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|Boss 429 Mustang|
|Manufacturer||Ford Motor Company|
The Boss 429 was a high performance Ford Mustang variant offered in 1969 and 1970.
The Boss 429 is arguably one of the rarest and most valued muscle cars to date. In total there were 859 original Boss 429s made. The origin of the Boss 429 comes about as a result of NASCAR. Ford was seeking to develop a Hemi engine that could compete with the famed 426 Hemi from Chrysler in NASCAR's Sprint Cup Series (then known as "Grand National Division"). NASCAR's homologation rules required that at least 500 cars be fitted with this motor and sold to the general public. After much consideration, it was decided by Ford that the Mustang would be the car that would house this new engine.
The Boss 429 engine was derived from the Ford 385 engine. The Mustang's body however was not wide enough to encompass the massive Boss 429 engine and as a result, Ford hired Kar Kraft out of Dearborn, MI to modify existing 428 Cobra Jet and Super Cobra Jet Mach 1 Mustangs to properly fit the new Boss 429 engine. Kar Kraft was contracted by Ford to create the Boss 429, because Ford was stretching itself thin across a number of projects, such as the Boss 302 and its Trans Am version that competed in the SCCA Trans Am Series of races in the same years the Boss 429 was being produced for NASCAR. Kar Kraft at the time was also in the process of creating the Trans-Am Boss 302 as well. Production on the Boss 429 began in 1968 in Brighton, Michigan at Kar-Kraft's factory; the cars were transported to this plant directly from the auto maker's plant and the work began. Kar Kraft made extensive modifications to the Mustang, including widening the shock towers and extended out the inner fenders to allow this massive engine to fit. The mounts for the front suspension were chopped and displaced to create room for the block and exhaust manifolds. Next the battery was repositioned to the trunk and a stiff sway bar was added to rear end. In addition, a hole was cut in the hood and a manual controlled hood scoop was added to these cars. These cars were rated conservatively at 375 hp (280 kW) and 450 lb·ft (610 N·m) of torque. Actual output was well over 500 horsepower (370 kW). That's what the general belief is across the general public, some even believing it to be 600 or more. It has been proven from many dyno tests over the years with stock engines though numbers tend to vary. Even the 429 Drag Pack from Ford at the time (which was a normal 429 SCJ and not the Boss version which made more power) had 495 horsepower (369 kW). The manufacturers and dealers only listed 375 hp (280 kW) because of legal issues and rising insurance costs so customers would be lured into buying these cars without the stiff fees from an insurance company.
Both model years featured a toned down exterior, as compared to other Mustangs of the era (see Boss 351, Boss 302, Mach 1), in that the only external identification of the car were the Boss 429 decals on the front fenders, aft of the front tires. The rest of the car featured a very clean look that was atypical of most Mustangs that Ford had produced which could be deceiving to some people.
To show just how special these cars were, they were given special NASCAR identification that was placed on the driver's side door. Each car was given a "KK" number which stood for Kar Kraft. KK #1201 was the first Boss 429 and KK #2558 was the last Boss 429 made.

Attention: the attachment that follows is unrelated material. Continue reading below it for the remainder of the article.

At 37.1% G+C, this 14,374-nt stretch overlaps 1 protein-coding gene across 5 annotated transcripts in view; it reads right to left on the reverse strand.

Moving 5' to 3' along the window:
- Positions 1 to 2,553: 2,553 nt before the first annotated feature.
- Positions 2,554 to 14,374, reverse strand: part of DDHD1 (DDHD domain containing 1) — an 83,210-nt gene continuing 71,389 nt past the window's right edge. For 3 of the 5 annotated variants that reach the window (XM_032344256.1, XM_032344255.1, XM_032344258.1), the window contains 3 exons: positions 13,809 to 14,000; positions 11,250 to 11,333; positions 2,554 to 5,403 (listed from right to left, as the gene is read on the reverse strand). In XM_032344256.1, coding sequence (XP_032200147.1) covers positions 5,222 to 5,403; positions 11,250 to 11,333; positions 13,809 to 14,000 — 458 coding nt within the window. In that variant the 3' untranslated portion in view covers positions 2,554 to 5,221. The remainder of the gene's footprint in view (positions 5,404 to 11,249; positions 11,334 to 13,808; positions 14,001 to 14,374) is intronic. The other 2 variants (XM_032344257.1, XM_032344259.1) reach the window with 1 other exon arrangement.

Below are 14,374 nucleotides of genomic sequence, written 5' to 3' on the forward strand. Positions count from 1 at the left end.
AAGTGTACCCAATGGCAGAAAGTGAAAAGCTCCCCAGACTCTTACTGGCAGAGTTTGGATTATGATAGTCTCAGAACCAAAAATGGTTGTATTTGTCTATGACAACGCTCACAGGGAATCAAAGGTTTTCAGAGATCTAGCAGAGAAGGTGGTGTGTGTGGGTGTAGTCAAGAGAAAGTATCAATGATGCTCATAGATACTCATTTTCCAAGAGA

Unfortunately sales started to drop off for the 1970 Boss 429 Mustangs and with higher production costs, gas costs, and other internal Ford problems, it was decided that 1970 would be the last year of the Boss 429.
In 1969 there were 859 Boss 429s made by Ford Motor Company. 2 of which were Cougars for Lincoln/Mercury Race Division. There were five different colors available in 1969 (Raven Black, Wimbledon White, Royal Maroon, Candyapple Red, and Black Jade) and the only color for the interior was black. The hood scoop was the same color as the car. All these cars were a manual transmission and there was no air conditioning available due to the size of the engine. Though not originally offered as an option, it is common to add a spoiler and window louvers commonly seen on 1969-1970 Mach 1's and Boss 302's. Some early cars were known as "S" code cars and as such had a slightly different engine. These cars had magnesium valve covers. Also the Boss 429 or "Boss 9" did not have traditional headgaskets. The 429 motor had o-ring heads. These were known to be the only weak spot in an otherwise brutally powerful engine. The engines in some cases were removed from the cars for use in other applications such as tractor pulling.
In 1970 there were 499 Boss 429s made by Ford Motor Company. There were five new exterior colors (Grabber Orange, Grabber Green, Grabber Blue, Calypso Coral, and Pastel Blue) and the interior was available in Black or White & Black. The hood scoops for this year were all painted matte black regardless of the color of the car. These cars also had a manual transmission and no AC was available, again due to the size of the engine. The Hurst Shifter was also standard equipment for this year. Also in 1970 there was an extremely rare dealer-installed option of a six-pack intake and carburetors, however very few of these were ever sold (approx. 2 were installed). It is unknown if these made any difference in performance, though likely.
- Boss 302 Mustang Trans Am muscle car Mustang variant 1969-1970.
- "1969-70 Boss 429 Mustang." The Auto Channel, 1996-2007.
- "1969 Ford Mustang Boss 429 A Profile of a Muscle Car." How Stuff Works